As mentioned above, certain solutes (salt, sugar, MSG, and the 5’-nucleotides in solution) in foods contribute most to food pleasure. In numerous studies, we find that the taste of sugar, particularly sucrose, and salt drive taste hedonics and ingestion. Monosodium glutamate (MSG) taste, or “umami,” is now firmly entrenched as the fifth hedonic taste. Umami means “deliciousness” in Japanese and is believed to signal the presence of protein in your mouth. Protein, by itself, does not have much taste (try chewing on a raw steak if you are a skeptic). MSG, interestingly, does not have that much taste on its own either; kind of brothy and a little salty, but add sodium chloride to it, and the hedonic flavors just explode!

C. Emulsion Theory
Taste buds (and higher-order brain structures) like the taste of emulsions, whether they are salt-fat or sugar-fat combinations. The most agréable foods are true emulsions, whether they are butter, chocolate, salad dressings, ice cream, hollandaise sauce, mayonnaise, or crème. One major reason for this is the concentration effect of the hedonic taste solutes when made into an emulsion. For example, butter is about 2.5 percent salt by weight, but this level of salt is concentrated into the 15 percent water phase of the butter emulsion. In effect, the true salt concentration is 10 percent—a true hedonic salt rush.
French chefs are masters of emulsion creation, and the humble mashed potato is no exception. In the French Laundry Cookbook (p. 86), Thomas Keller describes the exacting technique of using a chinois (cone strainer) to create the perfect emulsification of potatoes, butter, and cream—or pomme purée. Chef Rowley Leigh, food columnist for the Financial Times USA, writes about the extraordinary (unctuous) mashed potatoes of French chef Joel Robuchon—finest ratte waxy potatoes emulsified with equal parts of unsalted Normandy butter.7
D. Salivation Response
My salivation theory states that we prefer foods that are moist or evoke saliva during the mastication process. Saliva is critical for hedonic solute contact with taste buds; simply put, no taste, no pleasure. Saliva also fosters food lubrication and enhances the entire eating experience. Even dry foods like saltines have salt on top and a flaky texture that fosters salivation as it melts down in the mouth. Add fat to a dry food (potato chips are 50 percent fat calories), and you have additional oral lubrication—the perfect “salivation” food. Thin potato chips have a texture that melts down very quickly and stimulates salivary flow. The tastiest foods should evoke saliva or at least provide lubrication and moistness. Culinologists and great chefs know this secret. French chefs are masters of food saucing; Chinese (and Asian food in general) and Indian cuisines are almost entirely finished with a sauce or glaze.
We have all experienced “mouth watering” when presented with tasty food, especially when we are hungry. Salivation is tied into the whole experience of eating. And Temple et al. (2006) found that as we eat more of the same food, we secrete less saliva—we are actually habituating to the food in a manner similar to Sensory Specific Satiety.8 This amazing response actually means the food becomes less pleasurable as you continue to eat it, and you salivate less! Taken to another level, this means that superior cuisine that keeps you stimulated with texture, colors, and taste will not allow this salivation habituation response to occur. In fact, salivation to a food may be an independent measurement of how much you like it. (Dr. Robert Hyde and I performed a number of salivation experiments under the direction of Professor Rose Marie Pangborn at UC Davis.)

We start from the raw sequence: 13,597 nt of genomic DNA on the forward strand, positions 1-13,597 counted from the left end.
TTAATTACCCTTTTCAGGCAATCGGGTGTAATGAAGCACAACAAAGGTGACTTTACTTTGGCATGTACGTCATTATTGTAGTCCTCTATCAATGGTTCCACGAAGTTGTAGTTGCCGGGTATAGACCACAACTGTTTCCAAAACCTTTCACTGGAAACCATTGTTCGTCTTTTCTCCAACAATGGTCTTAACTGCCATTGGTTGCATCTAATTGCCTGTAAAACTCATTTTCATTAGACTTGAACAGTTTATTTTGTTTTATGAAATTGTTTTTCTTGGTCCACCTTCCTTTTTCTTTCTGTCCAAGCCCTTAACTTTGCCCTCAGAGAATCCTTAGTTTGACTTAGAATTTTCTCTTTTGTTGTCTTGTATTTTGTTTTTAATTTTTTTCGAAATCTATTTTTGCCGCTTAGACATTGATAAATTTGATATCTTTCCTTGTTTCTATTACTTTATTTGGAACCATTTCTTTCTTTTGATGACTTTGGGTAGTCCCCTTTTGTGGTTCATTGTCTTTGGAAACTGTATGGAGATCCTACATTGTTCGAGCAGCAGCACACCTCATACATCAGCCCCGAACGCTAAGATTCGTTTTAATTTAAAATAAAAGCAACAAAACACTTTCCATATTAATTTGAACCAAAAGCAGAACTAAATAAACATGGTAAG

2. Dynamic Contrast (DC)
“So because you are lukewarm, and neither hot nor cold, I will spit you out of My mouth.”

Revelation 3:16 (NASB)

The Witherly and Hyde theory of DC states that people prefer foods with sensory contrasts—light and dark, sweet and salty, rapid meltdown in the mouth, crunchy with silky, and so on. Temperature changes in the mouth are also highly arousing and pleasurable. “Ping-Pong Pleasure” refers to an ingestion pattern, in which people tend to alternate between foods that cleanse the palate, like drinking beer (which is low sodium) with salty snacks, or wine with food (wine is very low sodium and acidic). Studies indicate that the brain has a craving for novelty, which produces a “thrilling effect” via the release of brain opioids (endorphins).9 In fact, we used to call our theory “dynamic novelty,” wherein the mouth delights in texture, flavor, and orosensory novelty. In 2006, Biederman and Vessel proposed that humans are “infovores”; where pleasure systems (using mu-opioids) actually guide human behavior for learning (and preference for novelty) in a constantly changing or challenging environment—hence, the addictiveness of video and Internet gaming.9 In the same way, gustation and orosensation excite mu-opioids in the medial and forebrain sections (our pleasure centers), guiding our pleasures of ingestion.
Many foods with high DC have the same feature, which I call the Tostada Effect—an edible shell that goes crunch followed by something soft or creamy and full of taste-active compounds. This rule applies to a variety of our favorite food structures—the caramelized top of a crème brûlée, a slice of pizza, or an Oreo cookie—the brain finds crunching through something like this very novel and thrilling. No doubt, higher-order brain mechanisms release opioids—and probably a separate population of neurons distinct from the activation of the classic taste centers. This phenomenon name is derived from the only dish that I cooked in college that was popular with my roommates—sometimes we would eat it once a week. (Cooking the tostada shells can be hazardous; one roommate, while trying to deep-fry the corn tortilla, ignited the paper-towel rack with the hot oil. A well-aimed dousing with beer saved the apartment.)